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Going back to work after a long weekend is never an easy thing to do, and neither is driving about 20 miles on crappy roads after our first real snowstorm of the season. But knowing that I’d get to smoke a stogie when I arrived gave me a little more of an incentive, so I trudged on and now I’m here.
I’m not the type of guy to judge a cigar for being cheap. If anything, I’ll bash an expensive stogie for not living up to its high price. But sometimes a cigar is so cheap that you can’t help but think there’s going to be something wrong with it, and the Oba Oba! Robusto Maduro that I smoked today goes for as low as $1.28—most sticks at that price point are a little less than impressive. But the Oba Oba! line is made by Tabacalera Perdomo, and that’s always a good sign.
To my surprise, this cigar looked, tasted, and burned like a cigar that cost easily four or five times as much. The wrapper was dark and toothy with a few noticeable veins and the construction was solid with only one or two minor soft spots near the foot. The last dollar-and-change cigar I smoked (don’t bother looking for it here, it was so bad I didn’t even write it up) burned terribly and had a very noticeable—ahem—barnyard scent to it (and not in a good way), but this cigar’s pre-light draw was nice and easy with some pepper and a little bit of sweetness.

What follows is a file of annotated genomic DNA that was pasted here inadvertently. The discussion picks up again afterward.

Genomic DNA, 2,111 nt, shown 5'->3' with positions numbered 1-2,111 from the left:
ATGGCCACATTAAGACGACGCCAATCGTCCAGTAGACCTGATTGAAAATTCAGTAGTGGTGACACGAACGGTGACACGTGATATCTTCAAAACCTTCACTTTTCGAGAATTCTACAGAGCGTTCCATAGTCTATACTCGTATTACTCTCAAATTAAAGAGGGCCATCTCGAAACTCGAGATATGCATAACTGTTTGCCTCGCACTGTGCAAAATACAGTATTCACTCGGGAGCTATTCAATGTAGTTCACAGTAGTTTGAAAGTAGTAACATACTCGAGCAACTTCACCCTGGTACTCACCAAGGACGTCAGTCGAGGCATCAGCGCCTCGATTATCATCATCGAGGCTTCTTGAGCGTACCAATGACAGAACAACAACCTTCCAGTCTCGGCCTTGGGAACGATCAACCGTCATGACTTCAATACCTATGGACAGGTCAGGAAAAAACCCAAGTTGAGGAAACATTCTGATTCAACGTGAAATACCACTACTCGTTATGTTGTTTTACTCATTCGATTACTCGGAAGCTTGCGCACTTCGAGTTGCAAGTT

The Oba Oba! Robusto Maduro burned a little jaggedly when I first lit it, but it straightened out in a matter of minutes. From the first draw I got very sweet smoke with notes of pepper and chocolate. Once I got past the first half inch, the burn was perfectly straight and corrected itself a few times throughout the smoke. The ash was sturdy and stayed on for about an inch at a time before falling off, and the toothiness of the wrapper gave the ash a cool polka-dotted look as the stogie burned, so it was nice to look at. I’ve never seen any of those things happen with a budget smoke.
I kept puffing away at the cigar and about halfway through I started getting a very recognizable coffee taste. This combined with a little bit of caramel sweetness and the ever-present chocolate note and made for a great sweet and spicy winter smoke. I expected the pepper to creep up on me later in the cigar but it stayed manageable all the way down to the nub. The cigar didn’t even get hot as I reached the last inch and a half, so I started smoking a little faster and got a pretty heavy nicotine buzz towards the end that left my head spinning. But hey, it serves me right for judging this tasty stogie because of its price.
I don’t know what kind of magic Tabacalera Perdomo had to perform to get this cheap smoke to taste so good, but whatever it was, it worked. I expected this cigar to fall under the “taking one for the team” category, but now I’d definitely keep a few of these in my humidor for everyday smoking.